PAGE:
NEW ORLEANS — Since the advent and spread of the SARS-CoV-2 acute respiratory syndrome in 2019, classified as Coronary Virus Disease-19 (Covid-19) in February 2020, then transcending to pandemic status in Match 2020 by the World Health Organization, scientists have been searching for efficacious medical treatments and environmental guidelines to halt the spread, treat the symptoms, and reduce the risk to contraction.
As of this writing, there is no cure. However, with three vaccines in the inoculation phase, it appears that the spread and death rate worldwide is going down, as more people receive the vaccinees – pending the Covid-19 disease variant impact. The bottom line is to strengthen the human immune system’s – innate and adaptive - ability to recognize, then destabilize the Covid-19 disease in its tracks.
One non-medical area of research is related to nutraceuticals – nutrients – that may complement prescription medications to address the Covid-19 symptoms, or to support a preventive approach.
According to research – Effect of Oral L-Glutamine Supplementation on Covid-19 Treatment, which appeared in the July 2020, open science journal Clinical Nutrition Experimental – researchers from Turkey – conclude that, “adding enteral L-Glutamine to the normal nutrition in the early period of Covid-19 infection, may lead to a shortened hospital stay and lead to less need for ICU.”
Glutamine, a conditionally essential amino acid, is the most abundant amino acid, containing 60% of the total free amino acids in the body – with the main synthesis sources circulating in plasma being skeletal muscle, adipose tissue, and lungs. Glutamine is found in dairy foods, such as yogurt, cottage cheese, and all forms of whey protein powder – blend, isolate, and hydrolysate.
Glutamine performs most of the transport of nitrogen from the skeletal muscle to the visceral (abdominal) tissues, and, is used as a glucose-efficient primary fuel for many rapidly dividing cells, including enterocytes, colonocytes, lymphocytes, and fibroblasts, comment the researchers.
As for a direct immune modulation effect, glutamine is a precursor to the powerful, endogenous liver antioxidant glutathione. “It is one of the most researched amino acids on multiple aspects of medical nutritional care, including conditions, such as gastrointestinal diseases, oncology, burn injury, HIV/AIDS, and chronic wound management,” as noted in the Biruni research.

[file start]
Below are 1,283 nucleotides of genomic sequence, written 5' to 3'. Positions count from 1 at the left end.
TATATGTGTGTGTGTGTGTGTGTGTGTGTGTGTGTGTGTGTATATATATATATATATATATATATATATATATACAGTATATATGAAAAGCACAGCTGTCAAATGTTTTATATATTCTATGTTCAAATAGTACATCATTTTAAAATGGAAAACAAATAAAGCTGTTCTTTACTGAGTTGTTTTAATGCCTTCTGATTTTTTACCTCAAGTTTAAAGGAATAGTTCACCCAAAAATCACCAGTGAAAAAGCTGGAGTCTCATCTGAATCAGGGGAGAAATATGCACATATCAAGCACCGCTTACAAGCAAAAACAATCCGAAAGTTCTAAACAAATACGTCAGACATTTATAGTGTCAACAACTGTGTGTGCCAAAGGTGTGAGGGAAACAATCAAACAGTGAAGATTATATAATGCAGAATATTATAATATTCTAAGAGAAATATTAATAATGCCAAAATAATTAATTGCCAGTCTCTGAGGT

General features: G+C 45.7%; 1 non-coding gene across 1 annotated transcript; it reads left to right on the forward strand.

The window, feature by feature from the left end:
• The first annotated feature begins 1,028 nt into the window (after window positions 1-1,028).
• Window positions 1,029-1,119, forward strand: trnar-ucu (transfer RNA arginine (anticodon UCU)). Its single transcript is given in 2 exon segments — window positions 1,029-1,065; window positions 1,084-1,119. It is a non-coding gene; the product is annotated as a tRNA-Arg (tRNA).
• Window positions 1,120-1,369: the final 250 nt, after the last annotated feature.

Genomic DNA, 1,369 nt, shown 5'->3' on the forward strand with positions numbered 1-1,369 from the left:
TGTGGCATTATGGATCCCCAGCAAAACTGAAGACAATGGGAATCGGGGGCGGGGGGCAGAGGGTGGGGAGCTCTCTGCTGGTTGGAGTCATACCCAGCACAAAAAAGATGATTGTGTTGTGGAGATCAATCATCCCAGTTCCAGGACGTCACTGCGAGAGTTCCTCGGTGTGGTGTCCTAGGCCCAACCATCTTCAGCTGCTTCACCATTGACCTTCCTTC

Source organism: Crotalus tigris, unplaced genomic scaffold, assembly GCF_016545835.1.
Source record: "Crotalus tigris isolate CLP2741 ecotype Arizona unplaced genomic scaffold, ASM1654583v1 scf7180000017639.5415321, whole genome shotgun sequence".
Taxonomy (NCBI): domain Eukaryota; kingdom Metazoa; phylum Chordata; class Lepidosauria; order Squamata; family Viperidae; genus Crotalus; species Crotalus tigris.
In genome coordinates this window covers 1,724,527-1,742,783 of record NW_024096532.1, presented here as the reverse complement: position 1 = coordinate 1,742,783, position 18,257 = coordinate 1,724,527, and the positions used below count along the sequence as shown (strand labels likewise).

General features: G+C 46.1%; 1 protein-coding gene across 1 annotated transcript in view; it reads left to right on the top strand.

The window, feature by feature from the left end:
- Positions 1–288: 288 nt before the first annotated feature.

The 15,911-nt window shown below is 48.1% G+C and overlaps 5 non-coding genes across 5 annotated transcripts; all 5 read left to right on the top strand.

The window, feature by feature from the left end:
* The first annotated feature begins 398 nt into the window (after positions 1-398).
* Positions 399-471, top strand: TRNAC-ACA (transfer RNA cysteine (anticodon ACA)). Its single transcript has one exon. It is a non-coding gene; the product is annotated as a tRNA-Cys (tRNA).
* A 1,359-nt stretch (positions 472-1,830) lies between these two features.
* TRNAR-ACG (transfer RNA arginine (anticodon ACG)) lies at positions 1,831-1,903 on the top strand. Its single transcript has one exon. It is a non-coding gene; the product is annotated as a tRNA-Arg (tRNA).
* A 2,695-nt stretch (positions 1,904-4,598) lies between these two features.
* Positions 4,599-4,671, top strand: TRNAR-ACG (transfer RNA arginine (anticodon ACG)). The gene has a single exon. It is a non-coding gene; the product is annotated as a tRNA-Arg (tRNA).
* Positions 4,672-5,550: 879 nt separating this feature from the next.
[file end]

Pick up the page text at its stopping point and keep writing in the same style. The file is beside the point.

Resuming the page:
To reach their conclusions, the Afghan investigators screened 381 Covid-19 patients – sixty meeting the inclusion criteria - those who had lower respiratory tract involvement in computed thorax tomography (thorax CT), and positive real-time reverse-transcriptase-polymerase-chain reaction (RT-PCR) test in oro-nasopharyngeal swab.
The study demographics included, “thirty Covid-19 patients (12 female, 58.2 ± 8.4) using L-Glutamine and 30 Covid-19 patients (14 female, 58.8 ± 7.4) with similar age, gender, and clinical status,” as a control group.
In addition to appropriate laboratory analysis, C-reactive protein (inflammatory marker), complete blood count, kidney and liver function, among others, the nutritional status of all patients, body mass index, any weight loss in the last three months, was also recorded.
All meals provided to the patients met appropriate Covid-19 guidelines – with consistent protein and calorie content. The L-Glutamine group received 10 grams - available in powder forms given 3 times a day with meals.
Based on the data compilation, the researchers stated that, “the results of our study showed that, in Covid-19 cases using L-Glutamine, the duration of hospitalization was shorter and the need for intensive care was less than those who did not use L-Glutamine.”
The Afghan researchers commented that, “our study deserves interest, as it is the first study in the literature examining the effects of immune supplements, such as L-Glutamine, added to standard current treatments on the progression of Covid-19.”
Larger-scale studies are needed to evaluate the effect of adding enteral L- Glutamine to the currently used treatments in the infectious diseases, especially like Covid-19, comment the Afghan research team.
As with any treatment – nutraceutical or prescription – it’s always best to first consult with your primary care provider. To read the research study and more, go to maxwellnutrition.com and see “open access research,” at the bottom of the home page.